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Page:The Works of Lord Byron (ed. Coleridge, Prothero) - Volume 4.djvu/611

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INTRODUCTION TO THE BLUES.

Byron's correspondence does not explain the mood in which he wrote The Blues, or afford the slightest hint or clue to its motif or occasion. In a letter to Murray, dated Ravenna, August 7, 1821, he writes, "I send you a thing which I scribbled off yesterday, a mere buffoonery, to quiz 'The Blues.' If published it must be anonymously.... You may send me a proof if you think it worth the trouble." Six weeks later, September 20, he had changed his mind. "You need not," he says, "send The Blues, which is a mere buffoonery not meant or publication." With these intimations our knowledge ends, and there is nothing to show why in August, 1821, he took it into his head "to quiz The Blues," or why, being so minded, he thought it worth while to quiz them in so pointless and belated a fashion. We can but guess that an allusion in a letter from England, an incident at a conversazione at Ravenna, or perhaps the dialogues in Peacock's novels, Melincourt an Nightmare Abbey, brought to his recollection the half-modish, half-litenrary coteries of the earlier years of the Regency, and that he sketches the scenes and persons of his eclogue not from life, but from memory.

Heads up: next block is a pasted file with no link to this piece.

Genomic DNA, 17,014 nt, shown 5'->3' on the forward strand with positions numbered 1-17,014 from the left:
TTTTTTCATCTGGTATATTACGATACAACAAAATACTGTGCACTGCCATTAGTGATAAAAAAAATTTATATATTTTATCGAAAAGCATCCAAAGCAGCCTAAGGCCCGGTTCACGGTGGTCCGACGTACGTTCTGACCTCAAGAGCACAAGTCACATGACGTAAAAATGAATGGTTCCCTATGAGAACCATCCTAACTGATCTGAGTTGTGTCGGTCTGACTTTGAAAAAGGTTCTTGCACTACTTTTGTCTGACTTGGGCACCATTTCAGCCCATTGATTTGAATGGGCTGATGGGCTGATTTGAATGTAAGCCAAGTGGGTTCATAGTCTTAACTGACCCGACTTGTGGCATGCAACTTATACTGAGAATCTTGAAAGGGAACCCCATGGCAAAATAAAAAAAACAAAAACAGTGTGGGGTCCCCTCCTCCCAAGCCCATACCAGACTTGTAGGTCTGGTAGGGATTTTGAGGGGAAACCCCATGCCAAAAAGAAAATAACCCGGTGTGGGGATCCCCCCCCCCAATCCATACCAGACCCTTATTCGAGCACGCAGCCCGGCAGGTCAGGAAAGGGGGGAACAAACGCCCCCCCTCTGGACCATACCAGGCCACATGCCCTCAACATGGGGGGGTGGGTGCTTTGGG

In the Diary of 1813, 1814, there is more than one mention of the "Blues." For instance, November 27, 1813, he writes, "Sotheby is a Littérateur, the oracle of the Coteries of the * *'s, Lydia White (Sydney Smith's 'Tory Virgin'), Mrs. Wilmot (she, at least, is a swan, and might frequent a purer stream), Lady Beaumont and all the Blues, with Lady Charlemont at their head." Again on December 1, "Tomorrow there is a party of purple at the 'blue' Miss Berry's. Shall I go? um!—I don't much affect your blue-bottles;—but one ought to be civil.... Perhaps that blue-winged Kashmirian butterfly of book-learning Lady Charlemont will be there" (see Letters, 1898, ii. 333, 358, note 2).

Byron was, perhaps, a more willing guest at literary